Clickable paragraphs: thoughts/research?

18 Oct 2012 - 11:54am
3 years ago
4 replies
2373 reads

Take a look at this page

If you hover over the news stories, you'll see that the whole extract of each story (title, image and description) is clickable and links through to the full story. This is nice as it give a large click target, but it also leads to unexpected behavior in that the paragraph text is a link even though it doesn't look like one.

Markup like this is relatively new since, before HTML5, block level elements like paragraphs were not allowed inside link tags.

I was wondering if anyone has researched the effects on users - is it helpful or detrimental?


18 Oct 2012 - 12:14pm

I would prefer only the direct content is linked - if you hover over the white space around each article - it's clickable, which if you were viewing on a tablet could result in accidental click-through.

20 Oct 2012 - 6:54pm

Tamlyn, I've done no studies on this, but this style is a big problem for me on two counts.

I keep my hand on my mouse when scanning and reading a page. Often my finger accidentally depresses the left click area. Many times I don't know I'm over an advertisement link and accidental end up at an ad. In no time at all, this Trafficking Culture page would get me to exit it and never come back.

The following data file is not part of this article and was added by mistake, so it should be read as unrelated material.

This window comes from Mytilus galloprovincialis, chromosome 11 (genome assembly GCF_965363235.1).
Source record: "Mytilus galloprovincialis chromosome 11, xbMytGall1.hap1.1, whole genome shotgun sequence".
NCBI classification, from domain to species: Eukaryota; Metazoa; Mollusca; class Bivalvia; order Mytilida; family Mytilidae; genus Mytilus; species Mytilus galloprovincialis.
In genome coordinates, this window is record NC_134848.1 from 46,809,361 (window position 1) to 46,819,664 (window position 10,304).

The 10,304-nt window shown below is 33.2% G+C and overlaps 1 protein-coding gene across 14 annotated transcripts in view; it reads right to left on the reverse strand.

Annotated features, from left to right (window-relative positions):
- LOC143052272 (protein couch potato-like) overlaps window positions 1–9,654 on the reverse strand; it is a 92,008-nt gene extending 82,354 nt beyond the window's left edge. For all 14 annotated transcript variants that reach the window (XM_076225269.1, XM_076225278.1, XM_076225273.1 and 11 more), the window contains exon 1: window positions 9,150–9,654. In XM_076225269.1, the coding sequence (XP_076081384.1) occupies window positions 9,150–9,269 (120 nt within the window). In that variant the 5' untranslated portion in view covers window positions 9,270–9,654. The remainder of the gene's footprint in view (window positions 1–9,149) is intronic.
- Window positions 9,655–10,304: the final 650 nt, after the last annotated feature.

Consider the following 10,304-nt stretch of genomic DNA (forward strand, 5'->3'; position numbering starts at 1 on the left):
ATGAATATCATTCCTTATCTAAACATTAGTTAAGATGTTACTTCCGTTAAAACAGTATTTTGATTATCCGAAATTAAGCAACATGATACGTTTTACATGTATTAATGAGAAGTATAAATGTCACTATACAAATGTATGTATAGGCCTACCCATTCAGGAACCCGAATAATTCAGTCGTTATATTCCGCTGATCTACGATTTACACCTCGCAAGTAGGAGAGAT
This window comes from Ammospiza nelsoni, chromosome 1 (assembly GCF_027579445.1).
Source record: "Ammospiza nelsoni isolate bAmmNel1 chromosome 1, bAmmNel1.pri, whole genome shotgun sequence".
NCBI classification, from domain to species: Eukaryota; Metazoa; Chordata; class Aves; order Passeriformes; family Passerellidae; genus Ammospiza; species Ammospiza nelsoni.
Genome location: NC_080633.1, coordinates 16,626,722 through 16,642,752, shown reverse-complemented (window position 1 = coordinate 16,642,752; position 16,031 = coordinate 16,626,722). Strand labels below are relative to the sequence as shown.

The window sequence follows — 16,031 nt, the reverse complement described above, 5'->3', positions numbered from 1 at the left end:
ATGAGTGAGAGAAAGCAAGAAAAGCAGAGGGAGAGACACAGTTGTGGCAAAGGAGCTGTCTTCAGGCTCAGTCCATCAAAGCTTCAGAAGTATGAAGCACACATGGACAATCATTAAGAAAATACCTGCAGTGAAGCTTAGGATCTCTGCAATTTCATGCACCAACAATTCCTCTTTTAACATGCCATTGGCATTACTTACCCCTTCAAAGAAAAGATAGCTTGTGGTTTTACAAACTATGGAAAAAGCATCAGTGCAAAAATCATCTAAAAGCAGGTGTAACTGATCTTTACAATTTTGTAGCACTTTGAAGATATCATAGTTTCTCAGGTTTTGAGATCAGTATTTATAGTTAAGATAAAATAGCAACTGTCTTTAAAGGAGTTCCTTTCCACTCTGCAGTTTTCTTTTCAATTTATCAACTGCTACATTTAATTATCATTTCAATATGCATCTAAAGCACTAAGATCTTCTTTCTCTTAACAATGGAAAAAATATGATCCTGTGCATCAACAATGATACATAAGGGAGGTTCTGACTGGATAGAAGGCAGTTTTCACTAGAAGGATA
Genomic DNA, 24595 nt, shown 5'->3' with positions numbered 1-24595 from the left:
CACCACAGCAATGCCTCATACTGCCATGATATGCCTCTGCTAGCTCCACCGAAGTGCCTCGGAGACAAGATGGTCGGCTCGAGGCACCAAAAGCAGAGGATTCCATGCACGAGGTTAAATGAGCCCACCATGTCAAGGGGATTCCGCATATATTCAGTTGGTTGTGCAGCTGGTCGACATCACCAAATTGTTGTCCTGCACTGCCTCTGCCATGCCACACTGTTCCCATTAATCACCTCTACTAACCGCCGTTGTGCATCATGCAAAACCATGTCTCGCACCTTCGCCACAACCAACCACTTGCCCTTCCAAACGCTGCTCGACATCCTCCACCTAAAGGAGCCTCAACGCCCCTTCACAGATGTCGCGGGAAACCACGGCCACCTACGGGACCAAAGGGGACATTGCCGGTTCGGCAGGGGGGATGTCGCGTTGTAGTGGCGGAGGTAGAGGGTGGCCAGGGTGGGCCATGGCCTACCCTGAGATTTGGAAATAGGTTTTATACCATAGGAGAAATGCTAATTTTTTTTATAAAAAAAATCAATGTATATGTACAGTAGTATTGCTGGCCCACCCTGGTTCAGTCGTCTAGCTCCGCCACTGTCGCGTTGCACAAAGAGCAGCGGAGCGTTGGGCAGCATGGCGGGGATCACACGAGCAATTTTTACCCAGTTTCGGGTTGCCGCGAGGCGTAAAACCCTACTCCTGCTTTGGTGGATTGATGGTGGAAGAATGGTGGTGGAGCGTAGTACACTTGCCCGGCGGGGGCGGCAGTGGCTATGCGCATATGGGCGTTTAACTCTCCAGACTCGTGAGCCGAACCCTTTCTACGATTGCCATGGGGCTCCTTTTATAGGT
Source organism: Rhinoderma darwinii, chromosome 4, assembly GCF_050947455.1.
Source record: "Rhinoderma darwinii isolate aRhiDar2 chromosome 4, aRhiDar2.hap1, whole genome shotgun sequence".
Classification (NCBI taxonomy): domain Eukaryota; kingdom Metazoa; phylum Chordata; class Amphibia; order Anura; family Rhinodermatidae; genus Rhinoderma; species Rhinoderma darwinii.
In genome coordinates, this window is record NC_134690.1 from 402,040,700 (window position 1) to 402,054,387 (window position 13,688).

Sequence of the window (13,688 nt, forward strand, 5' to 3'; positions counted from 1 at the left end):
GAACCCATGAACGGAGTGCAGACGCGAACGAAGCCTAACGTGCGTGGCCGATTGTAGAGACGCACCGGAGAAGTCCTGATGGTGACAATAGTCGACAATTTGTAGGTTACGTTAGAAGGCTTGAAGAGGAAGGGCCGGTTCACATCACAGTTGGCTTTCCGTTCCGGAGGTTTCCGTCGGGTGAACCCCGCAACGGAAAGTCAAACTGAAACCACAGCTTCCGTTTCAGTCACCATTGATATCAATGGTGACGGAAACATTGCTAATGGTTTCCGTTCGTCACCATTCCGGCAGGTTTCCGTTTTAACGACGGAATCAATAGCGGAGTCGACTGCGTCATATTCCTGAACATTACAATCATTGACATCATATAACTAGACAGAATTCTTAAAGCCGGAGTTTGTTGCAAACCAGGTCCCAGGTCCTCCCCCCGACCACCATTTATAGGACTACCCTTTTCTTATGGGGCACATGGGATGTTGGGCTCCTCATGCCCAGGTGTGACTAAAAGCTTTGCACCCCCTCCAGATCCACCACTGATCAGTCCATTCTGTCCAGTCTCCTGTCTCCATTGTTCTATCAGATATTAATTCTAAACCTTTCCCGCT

Also I like links to be clearly links so I don't have to search for what is clickable.

This style may be done for SEO purposes—skeptical me.Laughing When site visitors click around the site, Google rates the site better.

Here is a site <a href="">I'm in charge of</a>.


29 Oct 2012 - 8:13pm
Petteri Hiisilä


Only personal research here, but it the link fits, use it. It's quite common in news sites, and it's been around before HTML5. I call these simply "hidden links".

Yes, it's a large click target, which is a good thing, also for fingers. Is there any cons? Most likely it won't confuse anyone, because NOT clicking/tapping it of course doesn't do anything at all, and clicking/tapping it does what's expected: shows the article.

In this site they don't have any mouseover effect in addition to cursor changing into a hand, which is a polite way to allow the mouse cursor wonder around with eyeballs, with minimum interactive noise.

Think about it as a convenience: clicking here did the right thing. Mouseover reveals that this indeed is clickable; the hand is almost a subconscious signal for experienced web users, goes unnoticed. It's unlikely that a beginner web user would visit MY site (or yours) in 2012, but even if they did, they would appreciate if clicking over an article indeed opens the article, and they don't have to look for a "real" click target.

The key is to not overdo it. Cursor change is enough for situations like this. Low noise, enough signal.

Related example: Think if Youtube only plays a video when you hit the video header. People would click the still image of the video and that would not play it. That would be unexpected. Now replace a still image with an article snippet and it's quite close to the same situation.


1 Nov 2012 - 7:07pm
Jeremy White

Is it a problem that there is no hover on tablets? How do you indicate it is a link?

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